As of November 5, 2012, 419 cases of fungal meningitis have been reported to the CDC, including 30 deaths. These cases include 409 cases of fungal meningitis, stroke due to presumed fungal meningitis, or other central nervous system-related infection meeting the outbreak case definition, plus ten peripheral joint infections (e.g., knee, hip, shoulder, or elbow). No deaths have been associated with peripheral joint infections.
The FDA and CDC laboratories have identified bacteria present in two additional recalled New England Compounding Center (NECC) products: three separate lots (batches) of NECC-supplied preservative-free injectable betamethasone, with each lot producing different culture results, and in a single lot of NECC cardioplegia solution. Previously, the fungus Exserohilum rostratum was identified in NECC-supplied, preservative-free methylprednisolone acetate (MPA).
Product testing has identified bacterial contamination with several Bacillus species and closely related bacterial organisms in unopened vials of betamethasone and cardioplegia solution that were distributed and later recalled by NECC on October 6, 2012. The clinical significance of these results is not known. These bacteria are commonly found in the environment and have been rarely reported as a cause of human disease; it is not known how product contamination with these species might affect patients. Nevertheless, clinicians should consider these product findings when reviewing laboratory results from patients who have been exposed to a NECC product, since Bacillus and related bacteria are often considered in clinical results to be possible skin contaminants. Although clinical infection is possible, as of Nov. 1, the CDC has not received reports of laboratory-confirmed cases of infection due to Bacillus or closely related organisms linked to betamethasone or cardioplegia solution from NECC.
Additional microbial organisms may be identified in recalled NECC products as additional laboratory testing is completed. The CDC continues to investigate reports of potential infections in patients receiving other NECC products. Fungal cultures for injectable betamethasone and cardioplegia solution are pending and the presence of additional microbial organisms and/or fungus in these products cannot be ruled out at this time.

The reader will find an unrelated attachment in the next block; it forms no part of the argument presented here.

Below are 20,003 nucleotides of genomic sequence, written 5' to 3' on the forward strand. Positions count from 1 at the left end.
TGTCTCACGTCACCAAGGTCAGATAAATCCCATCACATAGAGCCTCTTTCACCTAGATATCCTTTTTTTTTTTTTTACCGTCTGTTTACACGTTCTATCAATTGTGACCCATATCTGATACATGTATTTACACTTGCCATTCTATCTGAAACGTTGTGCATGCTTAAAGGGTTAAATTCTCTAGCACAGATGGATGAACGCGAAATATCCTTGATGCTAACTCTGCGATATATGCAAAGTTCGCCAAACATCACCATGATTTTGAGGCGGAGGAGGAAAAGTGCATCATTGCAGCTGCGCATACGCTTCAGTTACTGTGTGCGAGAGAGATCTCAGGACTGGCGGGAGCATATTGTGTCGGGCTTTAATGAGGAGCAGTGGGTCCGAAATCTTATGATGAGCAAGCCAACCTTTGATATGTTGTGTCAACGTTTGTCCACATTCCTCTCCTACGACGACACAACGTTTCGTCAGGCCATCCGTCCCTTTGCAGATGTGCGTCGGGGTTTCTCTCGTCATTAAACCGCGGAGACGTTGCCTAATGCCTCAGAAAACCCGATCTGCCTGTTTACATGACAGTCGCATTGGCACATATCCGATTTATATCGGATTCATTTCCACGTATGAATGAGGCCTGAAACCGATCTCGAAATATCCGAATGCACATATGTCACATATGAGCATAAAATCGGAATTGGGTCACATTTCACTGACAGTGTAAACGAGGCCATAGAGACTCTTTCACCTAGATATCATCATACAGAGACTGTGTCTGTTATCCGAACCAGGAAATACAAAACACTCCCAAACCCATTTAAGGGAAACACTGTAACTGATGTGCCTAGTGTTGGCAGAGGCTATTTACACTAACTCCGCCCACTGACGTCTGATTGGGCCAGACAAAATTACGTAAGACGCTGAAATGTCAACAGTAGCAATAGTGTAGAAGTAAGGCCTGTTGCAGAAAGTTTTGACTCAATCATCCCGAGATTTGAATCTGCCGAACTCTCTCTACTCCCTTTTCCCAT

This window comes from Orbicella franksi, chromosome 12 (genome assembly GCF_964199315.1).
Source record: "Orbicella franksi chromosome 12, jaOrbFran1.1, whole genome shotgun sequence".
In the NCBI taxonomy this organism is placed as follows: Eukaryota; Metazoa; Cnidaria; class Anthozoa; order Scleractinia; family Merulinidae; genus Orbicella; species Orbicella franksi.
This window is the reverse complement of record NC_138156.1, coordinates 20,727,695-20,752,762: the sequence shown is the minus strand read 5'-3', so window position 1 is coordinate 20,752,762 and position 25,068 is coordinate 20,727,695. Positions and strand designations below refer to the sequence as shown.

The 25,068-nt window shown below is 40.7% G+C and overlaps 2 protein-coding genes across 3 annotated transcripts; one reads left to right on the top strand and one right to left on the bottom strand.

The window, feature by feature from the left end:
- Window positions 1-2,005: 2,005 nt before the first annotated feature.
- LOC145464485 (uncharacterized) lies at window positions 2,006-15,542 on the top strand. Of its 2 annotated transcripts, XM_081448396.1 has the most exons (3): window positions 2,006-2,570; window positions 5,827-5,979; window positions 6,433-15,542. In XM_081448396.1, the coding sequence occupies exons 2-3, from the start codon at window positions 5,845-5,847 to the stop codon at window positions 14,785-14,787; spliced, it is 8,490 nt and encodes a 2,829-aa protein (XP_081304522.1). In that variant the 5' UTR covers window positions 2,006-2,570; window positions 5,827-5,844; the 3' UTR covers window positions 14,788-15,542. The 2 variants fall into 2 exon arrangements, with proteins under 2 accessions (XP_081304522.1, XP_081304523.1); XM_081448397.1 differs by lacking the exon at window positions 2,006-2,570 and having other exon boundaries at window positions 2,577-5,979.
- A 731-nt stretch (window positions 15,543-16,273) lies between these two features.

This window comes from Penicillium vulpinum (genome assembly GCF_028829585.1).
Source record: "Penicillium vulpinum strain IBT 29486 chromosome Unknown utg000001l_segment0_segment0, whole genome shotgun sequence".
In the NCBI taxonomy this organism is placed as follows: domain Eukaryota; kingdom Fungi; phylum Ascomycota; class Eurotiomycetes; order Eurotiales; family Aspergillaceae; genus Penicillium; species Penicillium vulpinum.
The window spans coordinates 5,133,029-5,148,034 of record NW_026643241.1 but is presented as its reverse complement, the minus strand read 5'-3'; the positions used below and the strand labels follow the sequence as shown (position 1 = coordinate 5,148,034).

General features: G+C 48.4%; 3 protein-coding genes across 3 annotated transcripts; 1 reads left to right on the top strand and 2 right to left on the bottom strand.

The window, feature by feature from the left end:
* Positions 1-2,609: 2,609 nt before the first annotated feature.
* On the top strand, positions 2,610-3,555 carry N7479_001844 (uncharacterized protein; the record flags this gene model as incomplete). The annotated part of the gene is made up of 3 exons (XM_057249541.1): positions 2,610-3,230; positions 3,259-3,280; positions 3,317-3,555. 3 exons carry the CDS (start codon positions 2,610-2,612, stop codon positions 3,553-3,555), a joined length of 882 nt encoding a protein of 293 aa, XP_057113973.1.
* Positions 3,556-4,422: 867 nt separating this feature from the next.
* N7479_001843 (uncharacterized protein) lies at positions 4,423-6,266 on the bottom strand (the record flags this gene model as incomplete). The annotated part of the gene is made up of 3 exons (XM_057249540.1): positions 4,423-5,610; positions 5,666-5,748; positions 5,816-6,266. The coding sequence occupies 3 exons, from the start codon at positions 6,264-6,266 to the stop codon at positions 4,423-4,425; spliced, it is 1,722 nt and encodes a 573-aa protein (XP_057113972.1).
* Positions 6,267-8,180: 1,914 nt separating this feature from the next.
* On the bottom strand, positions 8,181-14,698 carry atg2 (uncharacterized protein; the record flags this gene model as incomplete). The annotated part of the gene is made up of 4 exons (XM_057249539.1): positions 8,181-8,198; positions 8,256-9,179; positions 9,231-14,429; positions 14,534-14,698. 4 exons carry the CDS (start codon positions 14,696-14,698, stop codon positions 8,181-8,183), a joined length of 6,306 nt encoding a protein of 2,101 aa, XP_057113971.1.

Although final laboratory results on additional samples are still pending, the previous finding of fungal contamination of MPA and recent finding of bacterial contamination of injectable betamethasone and cardioplegia solution reinforce the FDA’s concern about the lack of sterility in products produced at NECC’s compounding facility and serve to underscore that hospitals, clinics, and health care providers should not use any NECC-supplied products. All NECC products are subject to NECC’s recall announced on Oct. 6, 2012.
As previously confirmed by the CDC and FDA, the fungus Exserohilum rostratum was identified from 2 different lots of NECC-supplied, preservative-free MPA (Lot #06292012@26 and Lot #08102012@51), which have been associated with the outbreak of fungal meningitis and other infections in patients (originally reported to you in the Oct. 15 Scalpel Weekly News). Testing on the third implicated lot of MPA (Lot #05212012@68), as well as other NECC products, is ongoing.
Patients and clinicians need to remain vigilant for onset of symptoms because fungal infections can be slow to develop. In this outbreak symptoms typically have appeared 1 to 4 weeks following injection, but it’s important to know that longer and shorter periods of time between injection and onset of symptoms have been reported. Therefore, patients and physicians need to closely watch for symptoms for at least several months following the injection.
See the CDC Report
See the CDC Health Advisory
See the FDA Update
See the Original Recall